A Giving Carnival has been organized by Sean Stannard-Stockton on measuring social good, or "outcomes" from a gift, grant, or social program. I count myself lucky that it is not my professional responsibility to measure outcomes. I can understand the pressure to do so, to be "accountable," and to have "benchmarks," "balanced score cards," "leading indicators," and the like. But I wonder if outcomes measurement does not lead to unimaginative grants. If the grant maker knows that something has to be measured, won't the grant be retrofitted to that measurement index? "Bring out weight and measure," wrote William Blake, "in a time of dearth." To the extent that we are dying spiritually from an excess of utilitarian means/ends logic, and are trapped in an increasingly airless world of what is managed, assessed, and optimized - how can we blow it all apart, and enter a world of which we can as yet not even dream, a world where we are citizens again, moral and spiritual beings who cannot any longer be kept in our prescribed seats as producer, consumer, accountant or scorekeeper?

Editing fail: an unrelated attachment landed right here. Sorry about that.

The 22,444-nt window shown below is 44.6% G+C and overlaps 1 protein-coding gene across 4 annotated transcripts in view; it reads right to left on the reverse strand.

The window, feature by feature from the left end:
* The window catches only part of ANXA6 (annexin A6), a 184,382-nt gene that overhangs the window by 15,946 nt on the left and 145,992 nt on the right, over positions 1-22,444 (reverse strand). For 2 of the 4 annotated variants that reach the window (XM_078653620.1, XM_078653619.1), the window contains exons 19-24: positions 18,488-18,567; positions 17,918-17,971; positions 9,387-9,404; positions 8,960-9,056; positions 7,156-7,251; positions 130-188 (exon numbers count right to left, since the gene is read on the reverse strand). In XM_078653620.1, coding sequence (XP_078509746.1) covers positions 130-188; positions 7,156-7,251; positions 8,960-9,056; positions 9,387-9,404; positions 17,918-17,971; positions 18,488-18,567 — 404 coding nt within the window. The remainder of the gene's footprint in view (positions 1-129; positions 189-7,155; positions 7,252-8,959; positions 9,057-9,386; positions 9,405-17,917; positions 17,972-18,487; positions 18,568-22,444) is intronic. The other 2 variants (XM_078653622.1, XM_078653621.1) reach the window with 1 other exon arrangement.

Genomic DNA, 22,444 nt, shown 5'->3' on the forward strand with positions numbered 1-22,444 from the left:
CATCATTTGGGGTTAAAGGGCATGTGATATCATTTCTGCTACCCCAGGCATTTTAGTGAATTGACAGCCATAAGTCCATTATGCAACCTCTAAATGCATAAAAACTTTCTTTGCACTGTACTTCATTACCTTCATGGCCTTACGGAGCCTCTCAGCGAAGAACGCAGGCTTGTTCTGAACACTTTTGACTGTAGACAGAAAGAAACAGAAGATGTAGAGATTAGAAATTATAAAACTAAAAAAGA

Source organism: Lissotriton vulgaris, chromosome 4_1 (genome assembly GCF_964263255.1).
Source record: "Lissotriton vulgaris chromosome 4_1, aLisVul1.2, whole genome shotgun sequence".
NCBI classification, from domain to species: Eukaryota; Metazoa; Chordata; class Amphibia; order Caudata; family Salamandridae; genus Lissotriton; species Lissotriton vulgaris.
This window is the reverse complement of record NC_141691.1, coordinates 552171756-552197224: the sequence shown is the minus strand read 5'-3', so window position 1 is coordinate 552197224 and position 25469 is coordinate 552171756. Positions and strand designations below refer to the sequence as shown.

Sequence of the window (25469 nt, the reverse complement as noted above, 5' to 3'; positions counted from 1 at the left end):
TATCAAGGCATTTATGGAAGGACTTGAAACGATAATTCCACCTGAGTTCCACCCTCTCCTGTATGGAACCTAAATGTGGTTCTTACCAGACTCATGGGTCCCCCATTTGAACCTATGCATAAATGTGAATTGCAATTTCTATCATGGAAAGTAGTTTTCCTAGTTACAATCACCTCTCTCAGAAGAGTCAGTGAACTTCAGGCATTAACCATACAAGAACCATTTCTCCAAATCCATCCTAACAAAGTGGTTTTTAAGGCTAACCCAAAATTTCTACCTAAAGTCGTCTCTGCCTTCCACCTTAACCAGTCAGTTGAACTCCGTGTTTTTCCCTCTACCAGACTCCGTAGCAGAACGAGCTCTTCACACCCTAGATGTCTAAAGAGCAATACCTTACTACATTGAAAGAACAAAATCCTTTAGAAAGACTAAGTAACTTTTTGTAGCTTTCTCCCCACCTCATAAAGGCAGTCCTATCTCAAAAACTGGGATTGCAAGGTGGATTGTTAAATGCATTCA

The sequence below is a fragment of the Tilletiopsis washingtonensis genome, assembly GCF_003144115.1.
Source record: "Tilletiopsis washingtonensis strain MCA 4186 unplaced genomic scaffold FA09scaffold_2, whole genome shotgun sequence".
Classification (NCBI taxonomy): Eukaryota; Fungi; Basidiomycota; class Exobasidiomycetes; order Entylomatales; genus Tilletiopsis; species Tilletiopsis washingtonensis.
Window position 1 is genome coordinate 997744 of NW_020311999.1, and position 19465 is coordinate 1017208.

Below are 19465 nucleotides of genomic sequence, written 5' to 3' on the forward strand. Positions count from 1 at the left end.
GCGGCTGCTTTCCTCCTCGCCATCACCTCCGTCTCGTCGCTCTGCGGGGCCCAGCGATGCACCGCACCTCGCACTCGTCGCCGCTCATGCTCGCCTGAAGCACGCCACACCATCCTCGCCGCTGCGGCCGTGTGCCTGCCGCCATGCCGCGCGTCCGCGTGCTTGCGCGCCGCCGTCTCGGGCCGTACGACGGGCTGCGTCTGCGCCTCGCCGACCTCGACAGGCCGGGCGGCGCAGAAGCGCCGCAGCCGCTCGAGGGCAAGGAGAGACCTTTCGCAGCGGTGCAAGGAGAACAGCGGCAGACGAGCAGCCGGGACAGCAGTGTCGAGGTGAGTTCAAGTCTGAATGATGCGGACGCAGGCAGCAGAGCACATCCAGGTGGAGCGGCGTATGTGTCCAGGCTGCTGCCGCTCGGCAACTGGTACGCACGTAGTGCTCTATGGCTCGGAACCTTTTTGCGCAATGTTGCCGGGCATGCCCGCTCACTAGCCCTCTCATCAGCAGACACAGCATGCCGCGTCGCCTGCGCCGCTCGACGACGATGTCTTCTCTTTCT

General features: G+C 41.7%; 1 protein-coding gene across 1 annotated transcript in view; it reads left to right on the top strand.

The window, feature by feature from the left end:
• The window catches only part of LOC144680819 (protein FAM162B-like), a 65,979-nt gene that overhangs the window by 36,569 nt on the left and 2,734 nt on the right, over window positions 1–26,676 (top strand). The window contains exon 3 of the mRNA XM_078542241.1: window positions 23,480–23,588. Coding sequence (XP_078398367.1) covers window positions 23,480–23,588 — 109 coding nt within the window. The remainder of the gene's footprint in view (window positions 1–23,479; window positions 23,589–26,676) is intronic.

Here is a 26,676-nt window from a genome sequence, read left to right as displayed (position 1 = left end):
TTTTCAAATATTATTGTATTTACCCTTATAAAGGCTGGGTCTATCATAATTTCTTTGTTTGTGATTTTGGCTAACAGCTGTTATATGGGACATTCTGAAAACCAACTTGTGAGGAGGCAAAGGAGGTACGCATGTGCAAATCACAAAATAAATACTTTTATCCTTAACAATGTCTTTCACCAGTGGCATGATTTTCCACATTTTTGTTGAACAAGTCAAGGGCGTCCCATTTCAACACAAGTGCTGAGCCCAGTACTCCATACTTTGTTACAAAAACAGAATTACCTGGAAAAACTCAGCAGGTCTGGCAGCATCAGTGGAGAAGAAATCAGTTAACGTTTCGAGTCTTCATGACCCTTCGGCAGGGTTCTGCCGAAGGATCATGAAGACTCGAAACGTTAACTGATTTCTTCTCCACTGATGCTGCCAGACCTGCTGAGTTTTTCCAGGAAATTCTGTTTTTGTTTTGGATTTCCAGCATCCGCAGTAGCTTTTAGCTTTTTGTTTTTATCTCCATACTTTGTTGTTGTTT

Up to a point, yes, let's measure results and fund what works. Let us keep good accounts, on our green ruled ledgers, with "gift" on one line and set against it on the opposite side, "results." Let us stay in role as good shopkeepers until the final trump of doom. Beyond a certain point, though, let's realize that the holy spirit when it moves across the land, in the work of poet and prophet, will blow all that down, like dead wood - results, business plan, accountability, all of it. Shelley wrote an Ode on that, about the West Wind. We measure results, first of all, in what stirs within us, the monstrous birth we would stifle. A leading indicator of success, a measurable one, would be thousands of accountants running naked through the streets prophesying. I could use some company out here.